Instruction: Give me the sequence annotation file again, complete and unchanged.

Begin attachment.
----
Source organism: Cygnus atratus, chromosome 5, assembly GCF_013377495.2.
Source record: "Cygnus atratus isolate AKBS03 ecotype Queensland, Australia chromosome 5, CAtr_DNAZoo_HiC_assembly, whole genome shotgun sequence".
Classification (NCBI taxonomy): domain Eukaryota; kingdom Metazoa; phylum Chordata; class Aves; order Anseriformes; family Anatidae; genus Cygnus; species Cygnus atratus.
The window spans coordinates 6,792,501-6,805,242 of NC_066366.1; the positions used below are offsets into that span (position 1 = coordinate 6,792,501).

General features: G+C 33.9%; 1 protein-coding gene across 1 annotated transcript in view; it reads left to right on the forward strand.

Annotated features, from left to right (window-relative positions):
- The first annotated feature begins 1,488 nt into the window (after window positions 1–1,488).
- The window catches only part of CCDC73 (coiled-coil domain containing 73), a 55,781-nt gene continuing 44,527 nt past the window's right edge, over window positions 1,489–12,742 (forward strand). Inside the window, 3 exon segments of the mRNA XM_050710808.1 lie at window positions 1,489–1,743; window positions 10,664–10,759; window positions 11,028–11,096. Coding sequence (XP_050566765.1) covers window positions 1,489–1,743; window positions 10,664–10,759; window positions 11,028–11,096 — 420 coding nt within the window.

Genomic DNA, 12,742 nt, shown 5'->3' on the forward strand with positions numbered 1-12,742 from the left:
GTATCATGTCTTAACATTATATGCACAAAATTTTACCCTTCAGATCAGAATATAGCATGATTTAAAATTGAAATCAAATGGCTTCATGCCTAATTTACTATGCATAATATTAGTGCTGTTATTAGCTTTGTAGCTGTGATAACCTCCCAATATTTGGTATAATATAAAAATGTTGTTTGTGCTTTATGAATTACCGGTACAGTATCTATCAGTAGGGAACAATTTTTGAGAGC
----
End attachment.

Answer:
Source organism: Cygnus atratus, chromosome 5, assembly GCF_013377495.2.
Source record: "Cygnus atratus isolate AKBS03 ecotype Queensland, Australia chromosome 5, CAtr_DNAZoo_HiC_assembly, whole genome shotgun sequence".
Classification (NCBI taxonomy): domain Eukaryota; kingdom Metazoa; phylum Chordata; class Aves; order Anseriformes; family Anatidae; genus Cygnus; species Cygnus atratus.
The window spans coordinates 6,792,501-6,805,242 of NC_066366.1; the positions used below are offsets into that span (position 1 = coordinate 6,792,501).

General features: G+C 33.9%; 1 protein-coding gene across 1 annotated transcript in view; it reads left to right on the forward strand.

Annotated features, from left to right (window-relative positions):
- The first annotated feature begins 1,488 nt into the window (after window positions 1–1,488).
- The window catches only part of CCDC73 (coiled-coil domain containing 73), a 55,781-nt gene continuing 44,527 nt past the window's right edge, over window positions 1,489–12,742 (forward strand). Inside the window, 3 exon segments of the mRNA XM_050710808.1 lie at window positions 1,489–1,743; window positions 10,664–10,759; window positions 11,028–11,096. Coding sequence (XP_050566765.1) covers window positions 1,489–1,743; window positions 10,664–10,759; window positions 11,028–11,096 — 420 coding nt within the window.

Genomic DNA, 12,742 nt, shown 5'->3' on the forward strand with positions numbered 1-12,742 from the left:
GTATCATGTCTTAACATTATATGCACAAAATTTTACCCTTCAGATCAGAATATAGCATGATTTAAAATTGAAATCAAATGGCTTCATGCCTAATTTACTATGCATAATATTAGTGCTGTTATTAGCTTTGTAGCTGTGATAACCTCCCAATATTTGGTATAATATAAAAATGTTGTTTGTGCTTTATGAATTACCGGTACAGTATCTATCAGTAGGGAACAATTTTTGAGAGC